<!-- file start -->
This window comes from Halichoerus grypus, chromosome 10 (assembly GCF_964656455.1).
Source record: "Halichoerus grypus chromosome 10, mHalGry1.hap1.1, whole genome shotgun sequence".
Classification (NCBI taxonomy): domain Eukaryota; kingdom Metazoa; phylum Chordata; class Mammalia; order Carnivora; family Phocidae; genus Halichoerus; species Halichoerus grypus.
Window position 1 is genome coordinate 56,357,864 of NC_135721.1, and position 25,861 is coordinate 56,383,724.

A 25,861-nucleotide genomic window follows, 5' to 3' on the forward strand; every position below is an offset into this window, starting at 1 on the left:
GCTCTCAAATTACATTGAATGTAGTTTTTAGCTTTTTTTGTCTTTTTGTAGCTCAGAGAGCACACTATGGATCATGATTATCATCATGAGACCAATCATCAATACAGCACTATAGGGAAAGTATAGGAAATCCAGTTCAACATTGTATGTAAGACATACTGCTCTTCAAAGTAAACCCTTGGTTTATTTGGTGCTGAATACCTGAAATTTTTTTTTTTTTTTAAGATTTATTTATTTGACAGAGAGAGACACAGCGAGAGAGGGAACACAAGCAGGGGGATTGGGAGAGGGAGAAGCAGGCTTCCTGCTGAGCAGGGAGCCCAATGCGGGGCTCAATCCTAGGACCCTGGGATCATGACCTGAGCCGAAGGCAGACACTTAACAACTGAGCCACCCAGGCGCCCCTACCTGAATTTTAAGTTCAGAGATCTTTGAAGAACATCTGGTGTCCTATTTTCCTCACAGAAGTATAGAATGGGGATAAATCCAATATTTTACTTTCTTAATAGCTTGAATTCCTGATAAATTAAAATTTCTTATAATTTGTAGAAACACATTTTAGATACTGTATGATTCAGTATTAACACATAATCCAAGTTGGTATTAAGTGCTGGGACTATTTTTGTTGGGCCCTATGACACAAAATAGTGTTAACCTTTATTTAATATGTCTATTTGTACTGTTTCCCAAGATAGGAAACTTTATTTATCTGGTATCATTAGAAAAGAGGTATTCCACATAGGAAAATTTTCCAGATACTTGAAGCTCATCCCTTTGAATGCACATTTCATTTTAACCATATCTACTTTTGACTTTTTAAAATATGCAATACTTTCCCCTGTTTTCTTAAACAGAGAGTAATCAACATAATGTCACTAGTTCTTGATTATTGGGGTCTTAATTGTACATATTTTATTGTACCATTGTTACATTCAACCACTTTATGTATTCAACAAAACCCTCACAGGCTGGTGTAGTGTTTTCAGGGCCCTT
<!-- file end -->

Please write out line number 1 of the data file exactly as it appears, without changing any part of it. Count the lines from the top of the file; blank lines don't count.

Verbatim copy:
This window comes from Halichoerus grypus, chromosome 10 (assembly GCF_964656455.1).